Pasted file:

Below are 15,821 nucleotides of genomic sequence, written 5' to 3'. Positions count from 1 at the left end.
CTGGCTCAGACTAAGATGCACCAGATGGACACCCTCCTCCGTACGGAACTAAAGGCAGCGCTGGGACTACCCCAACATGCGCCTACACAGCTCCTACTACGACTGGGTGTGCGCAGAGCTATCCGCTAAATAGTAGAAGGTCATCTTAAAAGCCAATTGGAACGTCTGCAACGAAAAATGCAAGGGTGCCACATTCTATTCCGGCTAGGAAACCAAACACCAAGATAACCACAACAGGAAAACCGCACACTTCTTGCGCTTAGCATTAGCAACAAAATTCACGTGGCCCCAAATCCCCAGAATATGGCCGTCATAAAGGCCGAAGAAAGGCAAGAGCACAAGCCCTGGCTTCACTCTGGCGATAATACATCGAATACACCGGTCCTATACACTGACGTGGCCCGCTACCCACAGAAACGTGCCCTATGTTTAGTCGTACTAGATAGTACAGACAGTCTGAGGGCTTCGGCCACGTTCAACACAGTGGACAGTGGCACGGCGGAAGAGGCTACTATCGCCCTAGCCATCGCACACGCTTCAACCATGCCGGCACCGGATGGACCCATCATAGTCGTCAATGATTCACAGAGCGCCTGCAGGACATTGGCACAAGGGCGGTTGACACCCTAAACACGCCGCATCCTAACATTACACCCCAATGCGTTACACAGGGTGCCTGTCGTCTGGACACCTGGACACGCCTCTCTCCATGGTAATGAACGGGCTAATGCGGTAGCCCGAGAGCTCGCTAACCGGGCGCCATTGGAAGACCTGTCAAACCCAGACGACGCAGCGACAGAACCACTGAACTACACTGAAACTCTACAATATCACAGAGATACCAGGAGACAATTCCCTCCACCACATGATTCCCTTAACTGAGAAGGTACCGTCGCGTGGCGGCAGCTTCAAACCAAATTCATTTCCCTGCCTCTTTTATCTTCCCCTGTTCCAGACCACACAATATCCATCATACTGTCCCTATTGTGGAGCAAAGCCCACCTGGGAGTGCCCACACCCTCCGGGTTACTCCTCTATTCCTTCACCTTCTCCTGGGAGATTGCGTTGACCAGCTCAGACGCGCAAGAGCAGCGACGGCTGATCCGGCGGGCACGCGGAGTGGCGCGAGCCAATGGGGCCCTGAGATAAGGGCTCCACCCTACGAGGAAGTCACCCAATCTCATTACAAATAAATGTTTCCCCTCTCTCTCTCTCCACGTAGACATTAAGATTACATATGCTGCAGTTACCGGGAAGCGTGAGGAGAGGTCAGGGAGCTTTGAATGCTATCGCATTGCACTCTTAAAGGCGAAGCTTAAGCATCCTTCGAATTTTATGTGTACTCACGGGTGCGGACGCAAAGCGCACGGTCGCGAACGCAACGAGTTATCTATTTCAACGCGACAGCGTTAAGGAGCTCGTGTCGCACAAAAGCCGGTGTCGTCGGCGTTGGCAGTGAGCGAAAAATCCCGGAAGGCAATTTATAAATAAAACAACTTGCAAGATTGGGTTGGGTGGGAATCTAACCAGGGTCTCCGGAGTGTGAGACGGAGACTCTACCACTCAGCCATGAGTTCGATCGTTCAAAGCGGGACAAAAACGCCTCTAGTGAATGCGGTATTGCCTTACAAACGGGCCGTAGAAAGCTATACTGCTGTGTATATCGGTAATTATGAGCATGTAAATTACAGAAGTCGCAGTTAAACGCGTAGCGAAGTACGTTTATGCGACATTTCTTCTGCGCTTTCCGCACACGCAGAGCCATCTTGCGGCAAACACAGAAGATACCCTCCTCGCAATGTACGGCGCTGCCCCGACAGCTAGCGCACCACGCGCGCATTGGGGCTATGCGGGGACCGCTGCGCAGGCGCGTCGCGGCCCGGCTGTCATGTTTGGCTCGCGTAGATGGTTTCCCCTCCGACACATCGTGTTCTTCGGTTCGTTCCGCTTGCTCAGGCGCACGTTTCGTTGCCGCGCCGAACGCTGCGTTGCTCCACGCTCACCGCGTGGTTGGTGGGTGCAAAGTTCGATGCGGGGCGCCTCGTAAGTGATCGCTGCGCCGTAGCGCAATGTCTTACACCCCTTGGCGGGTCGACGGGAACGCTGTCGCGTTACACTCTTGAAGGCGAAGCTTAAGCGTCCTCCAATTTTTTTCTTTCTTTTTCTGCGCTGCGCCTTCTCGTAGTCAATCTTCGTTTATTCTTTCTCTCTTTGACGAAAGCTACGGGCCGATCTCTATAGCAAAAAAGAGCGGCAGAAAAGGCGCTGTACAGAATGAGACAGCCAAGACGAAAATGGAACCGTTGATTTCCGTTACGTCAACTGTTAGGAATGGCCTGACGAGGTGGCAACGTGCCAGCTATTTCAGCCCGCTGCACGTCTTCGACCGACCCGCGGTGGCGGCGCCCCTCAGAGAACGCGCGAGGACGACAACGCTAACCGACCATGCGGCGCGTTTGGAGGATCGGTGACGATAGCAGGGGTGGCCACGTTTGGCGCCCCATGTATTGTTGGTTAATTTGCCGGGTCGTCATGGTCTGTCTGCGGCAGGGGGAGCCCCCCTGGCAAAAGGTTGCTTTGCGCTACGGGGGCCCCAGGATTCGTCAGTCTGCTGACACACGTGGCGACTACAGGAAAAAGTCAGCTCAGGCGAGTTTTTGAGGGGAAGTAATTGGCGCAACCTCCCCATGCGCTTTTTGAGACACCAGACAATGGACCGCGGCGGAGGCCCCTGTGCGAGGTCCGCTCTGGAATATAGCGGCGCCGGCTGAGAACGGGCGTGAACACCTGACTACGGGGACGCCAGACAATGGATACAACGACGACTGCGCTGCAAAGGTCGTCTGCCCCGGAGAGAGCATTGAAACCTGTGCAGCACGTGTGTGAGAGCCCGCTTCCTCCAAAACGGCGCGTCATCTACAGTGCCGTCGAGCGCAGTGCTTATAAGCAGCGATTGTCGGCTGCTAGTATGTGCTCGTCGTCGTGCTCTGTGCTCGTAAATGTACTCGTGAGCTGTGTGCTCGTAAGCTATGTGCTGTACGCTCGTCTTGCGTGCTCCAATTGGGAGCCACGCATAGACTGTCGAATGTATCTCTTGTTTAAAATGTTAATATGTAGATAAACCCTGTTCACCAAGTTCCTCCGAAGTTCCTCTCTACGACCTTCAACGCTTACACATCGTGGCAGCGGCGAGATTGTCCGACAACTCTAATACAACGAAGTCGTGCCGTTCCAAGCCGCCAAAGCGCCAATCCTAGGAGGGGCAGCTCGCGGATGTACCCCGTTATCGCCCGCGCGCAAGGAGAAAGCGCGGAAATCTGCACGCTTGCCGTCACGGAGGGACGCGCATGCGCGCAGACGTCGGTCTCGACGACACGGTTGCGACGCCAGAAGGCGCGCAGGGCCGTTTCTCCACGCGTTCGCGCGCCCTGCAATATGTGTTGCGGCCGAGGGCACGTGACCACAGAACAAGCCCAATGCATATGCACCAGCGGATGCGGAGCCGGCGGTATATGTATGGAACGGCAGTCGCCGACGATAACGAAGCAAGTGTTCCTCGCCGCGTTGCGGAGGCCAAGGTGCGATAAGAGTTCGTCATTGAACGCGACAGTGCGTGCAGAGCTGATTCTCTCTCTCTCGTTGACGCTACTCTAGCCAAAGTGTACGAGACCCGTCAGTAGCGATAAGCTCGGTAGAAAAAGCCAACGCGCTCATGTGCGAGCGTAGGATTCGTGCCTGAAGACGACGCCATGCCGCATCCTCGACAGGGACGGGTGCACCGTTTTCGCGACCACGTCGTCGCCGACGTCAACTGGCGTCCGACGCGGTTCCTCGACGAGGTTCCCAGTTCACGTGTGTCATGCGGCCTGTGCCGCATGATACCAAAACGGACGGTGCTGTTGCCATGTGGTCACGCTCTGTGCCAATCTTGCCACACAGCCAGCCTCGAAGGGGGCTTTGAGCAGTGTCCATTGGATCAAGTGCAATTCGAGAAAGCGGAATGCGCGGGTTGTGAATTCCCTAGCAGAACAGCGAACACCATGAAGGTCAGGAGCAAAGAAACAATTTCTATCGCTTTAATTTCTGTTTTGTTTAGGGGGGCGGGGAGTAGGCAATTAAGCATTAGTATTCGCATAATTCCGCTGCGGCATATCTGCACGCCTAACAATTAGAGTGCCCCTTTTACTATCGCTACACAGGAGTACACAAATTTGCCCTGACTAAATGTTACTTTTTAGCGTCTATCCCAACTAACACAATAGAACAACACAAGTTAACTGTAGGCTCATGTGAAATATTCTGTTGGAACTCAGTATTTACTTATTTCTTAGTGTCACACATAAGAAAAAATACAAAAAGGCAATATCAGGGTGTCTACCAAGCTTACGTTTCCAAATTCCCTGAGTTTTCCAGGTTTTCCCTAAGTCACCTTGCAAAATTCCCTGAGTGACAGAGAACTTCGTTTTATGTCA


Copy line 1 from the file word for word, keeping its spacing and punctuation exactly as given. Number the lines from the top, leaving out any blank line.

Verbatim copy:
Below are 15,821 nucleotides of genomic sequence, written 5' to 3'. Positions count from 1 at the left end.